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Research Papers: Design Theory and Methodology

A Decomposed Gradient-Based Approach for Generalized Platform Selection and Variant Design in Product Family Optimization

[+] Author and Article Information
Aida Khajavirad

Department of Mechanical Engineering, Carnegie Mellon University, Pittsburgh, PA 15213aida@cmu.edu

Jeremy J. Michalek

Department of Mechanical Engineering, and Department of Engineering and Public Policy, Carnegie Mellon University, Pittsburgh, PA 15213jmichalek@cmu.edu

If more information is known about the production volume of each variant and the life of the tooling, a more accurate prediction can be made; however, commonality metrics are generally applied at a higher level of abstraction so that they do not require excessive data to compute.

If anything, the first alternative would probably be preferred over the second because the sharing appears to be more balanced (again, this depends on production volume).

If data are available on relative cost savings for commonality of each component, appropriate weights can be included as well.

The proposed decomposition improves scalability by (1) separating platform selection from variant design and (2) optimizing each product separately. However, the size of the remaining platform selection subproblem constrains the degree of scalability for large problems.

Following the bulk of the product family literature, we have treated performance targets as exogenous and introduced a generic penalty function for deviation from those targets. If data are available, quantification of differentiation in terms of the market responses of a heterogeneous consumer population would more completely describe the product family trade-off (30-31); however, we do not pursue this here.

The complete mathematical formulation is available in Ref. 29 or from the authors. Details were not included here due to space limitations.

J. Mech. Des 130(7), 071101 (May 19, 2008) (8 pages) doi:10.1115/1.2918906 History: Received July 18, 2007; Revised October 19, 2007; Published May 19, 2008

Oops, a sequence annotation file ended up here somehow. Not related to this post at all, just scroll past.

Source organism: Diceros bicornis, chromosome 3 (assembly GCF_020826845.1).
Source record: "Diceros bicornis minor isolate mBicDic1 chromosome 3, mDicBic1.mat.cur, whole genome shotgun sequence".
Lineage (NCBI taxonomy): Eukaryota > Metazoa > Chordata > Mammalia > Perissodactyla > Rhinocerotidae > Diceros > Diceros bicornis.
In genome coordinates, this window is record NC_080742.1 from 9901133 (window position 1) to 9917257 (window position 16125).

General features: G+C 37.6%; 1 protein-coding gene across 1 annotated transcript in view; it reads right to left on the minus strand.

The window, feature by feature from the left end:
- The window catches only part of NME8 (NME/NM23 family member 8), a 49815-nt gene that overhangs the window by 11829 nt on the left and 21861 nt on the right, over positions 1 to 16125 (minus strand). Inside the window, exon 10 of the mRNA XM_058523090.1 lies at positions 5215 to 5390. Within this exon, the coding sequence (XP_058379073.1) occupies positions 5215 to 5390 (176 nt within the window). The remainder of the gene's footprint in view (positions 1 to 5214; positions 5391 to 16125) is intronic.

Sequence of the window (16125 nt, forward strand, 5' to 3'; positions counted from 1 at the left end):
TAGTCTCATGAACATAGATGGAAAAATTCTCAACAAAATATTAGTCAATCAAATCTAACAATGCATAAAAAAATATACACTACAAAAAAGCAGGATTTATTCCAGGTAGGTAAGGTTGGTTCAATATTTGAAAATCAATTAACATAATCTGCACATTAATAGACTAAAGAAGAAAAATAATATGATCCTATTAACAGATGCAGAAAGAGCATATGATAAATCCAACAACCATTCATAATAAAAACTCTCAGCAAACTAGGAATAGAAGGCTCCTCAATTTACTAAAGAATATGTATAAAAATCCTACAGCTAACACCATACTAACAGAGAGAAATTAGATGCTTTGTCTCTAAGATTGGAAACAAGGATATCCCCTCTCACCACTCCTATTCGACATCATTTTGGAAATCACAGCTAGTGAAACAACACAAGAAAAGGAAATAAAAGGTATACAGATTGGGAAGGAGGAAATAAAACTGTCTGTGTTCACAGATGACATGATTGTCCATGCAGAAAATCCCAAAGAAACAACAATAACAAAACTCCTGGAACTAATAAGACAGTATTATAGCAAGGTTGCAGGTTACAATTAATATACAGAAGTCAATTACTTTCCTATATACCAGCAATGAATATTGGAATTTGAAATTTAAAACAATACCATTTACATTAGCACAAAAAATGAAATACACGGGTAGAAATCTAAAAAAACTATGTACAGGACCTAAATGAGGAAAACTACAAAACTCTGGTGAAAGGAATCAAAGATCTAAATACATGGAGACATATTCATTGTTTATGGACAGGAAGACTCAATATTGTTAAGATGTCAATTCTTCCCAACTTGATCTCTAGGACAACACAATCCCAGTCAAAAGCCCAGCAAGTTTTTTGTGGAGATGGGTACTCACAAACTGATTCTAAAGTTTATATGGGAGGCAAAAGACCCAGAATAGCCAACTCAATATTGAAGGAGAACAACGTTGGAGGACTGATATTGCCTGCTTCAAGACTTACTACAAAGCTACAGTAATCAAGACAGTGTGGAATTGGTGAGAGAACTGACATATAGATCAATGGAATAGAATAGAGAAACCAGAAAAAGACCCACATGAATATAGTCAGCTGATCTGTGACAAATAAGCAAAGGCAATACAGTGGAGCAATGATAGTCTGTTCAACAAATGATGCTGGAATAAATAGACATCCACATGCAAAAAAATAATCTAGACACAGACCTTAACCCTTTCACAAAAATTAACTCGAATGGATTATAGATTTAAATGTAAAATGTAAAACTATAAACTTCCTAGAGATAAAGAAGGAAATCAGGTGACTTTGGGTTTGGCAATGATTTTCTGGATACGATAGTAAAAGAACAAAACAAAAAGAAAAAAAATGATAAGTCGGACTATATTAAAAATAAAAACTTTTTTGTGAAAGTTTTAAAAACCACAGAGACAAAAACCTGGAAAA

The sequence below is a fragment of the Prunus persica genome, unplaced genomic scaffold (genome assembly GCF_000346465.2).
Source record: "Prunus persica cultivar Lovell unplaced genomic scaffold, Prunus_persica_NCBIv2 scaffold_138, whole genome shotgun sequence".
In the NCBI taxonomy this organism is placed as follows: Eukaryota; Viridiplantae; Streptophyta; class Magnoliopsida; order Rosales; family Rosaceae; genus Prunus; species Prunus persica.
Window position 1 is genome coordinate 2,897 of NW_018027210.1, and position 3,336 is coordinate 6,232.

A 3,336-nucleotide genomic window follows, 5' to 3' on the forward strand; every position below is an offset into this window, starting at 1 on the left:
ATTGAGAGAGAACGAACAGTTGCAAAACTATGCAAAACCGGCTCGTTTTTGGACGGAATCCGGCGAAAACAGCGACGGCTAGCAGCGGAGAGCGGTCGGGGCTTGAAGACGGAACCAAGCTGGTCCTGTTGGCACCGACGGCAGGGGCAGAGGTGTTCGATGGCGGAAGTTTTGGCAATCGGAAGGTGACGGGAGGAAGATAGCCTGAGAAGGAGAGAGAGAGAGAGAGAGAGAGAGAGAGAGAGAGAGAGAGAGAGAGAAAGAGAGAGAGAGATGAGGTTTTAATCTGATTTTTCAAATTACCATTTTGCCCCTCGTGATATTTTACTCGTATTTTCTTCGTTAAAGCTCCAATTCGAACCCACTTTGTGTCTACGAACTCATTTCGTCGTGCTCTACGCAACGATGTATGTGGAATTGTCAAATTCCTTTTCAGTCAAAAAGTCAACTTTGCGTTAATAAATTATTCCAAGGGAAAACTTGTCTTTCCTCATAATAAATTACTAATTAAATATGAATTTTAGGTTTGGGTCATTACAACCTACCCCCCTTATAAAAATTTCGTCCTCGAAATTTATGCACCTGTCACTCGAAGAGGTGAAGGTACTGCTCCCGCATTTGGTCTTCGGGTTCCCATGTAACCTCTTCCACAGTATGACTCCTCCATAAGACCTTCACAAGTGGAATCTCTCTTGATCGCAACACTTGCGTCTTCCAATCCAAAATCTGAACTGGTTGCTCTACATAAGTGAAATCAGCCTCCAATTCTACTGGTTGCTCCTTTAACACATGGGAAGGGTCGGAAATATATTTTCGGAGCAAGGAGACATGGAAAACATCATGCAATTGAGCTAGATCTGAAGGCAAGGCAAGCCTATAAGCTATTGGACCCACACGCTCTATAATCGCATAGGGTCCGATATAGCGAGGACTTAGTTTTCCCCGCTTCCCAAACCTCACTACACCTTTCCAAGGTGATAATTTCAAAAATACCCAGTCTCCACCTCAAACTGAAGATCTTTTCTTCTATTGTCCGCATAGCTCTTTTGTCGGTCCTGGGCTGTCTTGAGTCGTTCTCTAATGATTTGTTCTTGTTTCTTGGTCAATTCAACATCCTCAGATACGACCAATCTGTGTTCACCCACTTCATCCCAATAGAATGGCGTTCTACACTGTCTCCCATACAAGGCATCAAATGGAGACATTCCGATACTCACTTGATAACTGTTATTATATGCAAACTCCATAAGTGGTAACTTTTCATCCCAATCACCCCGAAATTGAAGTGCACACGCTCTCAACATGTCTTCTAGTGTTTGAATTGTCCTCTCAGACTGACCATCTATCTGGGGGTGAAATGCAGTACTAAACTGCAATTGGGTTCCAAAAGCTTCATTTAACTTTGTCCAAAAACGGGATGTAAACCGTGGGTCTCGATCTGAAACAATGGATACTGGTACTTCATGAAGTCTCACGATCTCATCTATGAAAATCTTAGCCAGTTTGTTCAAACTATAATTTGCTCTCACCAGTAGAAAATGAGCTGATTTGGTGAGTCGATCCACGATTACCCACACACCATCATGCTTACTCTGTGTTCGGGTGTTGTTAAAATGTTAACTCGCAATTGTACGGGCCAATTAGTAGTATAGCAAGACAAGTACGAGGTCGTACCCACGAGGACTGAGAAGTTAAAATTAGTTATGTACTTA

A core challenge in product family optimization is to jointly determine (1) the optimal selection of components to be shared across product variants and (2) the optimal values for design variables that define those components. Each of these subtasks depends on the other; however, due to the combinatorial nature and high computational cost of the joint problem, prior methods have forgone optimality of the full problem by fixing the platform a priori, restricting the platform configuration to all-or-none component sharing, or optimizing the joint problem in multiple stages. In this paper, we address these restrictions by (1) introducing an extended metric to account for generalized commonality, (2) relaxing the metric to the continuous space to enable gradient-based optimization, and (3) proposing a decomposed single-stage method for optimizing the joint problem. The approach is demonstrated on a family of ten bathroom scales. Results indicate that generalized commonality dramatically improves the quality of optimal solutions, and the decomposed single-stage approach offers substantial improvement in scalability and tractability of the joint problem, providing a practical tool for optimizing families consisting of many variants.

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Copyright © 2008 by American Society of Mechanical Engineers
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References

Figures

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Figure 1

The double-counting property of Fellini’s metric; (left) case 1: η=2; (right) case 2: η=3

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Figure 2

Commonality level change for two basic cases

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Figure 3

First derivative of the approximating functions with respect to α

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Figure 4

ECI using three approximating functions; (left) Fellini's curve; (middle) Half Logistic; (right) Hubbert curve

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Figure 5

ATC framework for optimizing the joint product family problem

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Figure 6

Decomposition algorithm for optimizing the joint product family problem

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Figure 7

Design variables shown on the disassembled analog scale (29)

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Figure 8

Pareto curves for family of ten bathroom scales

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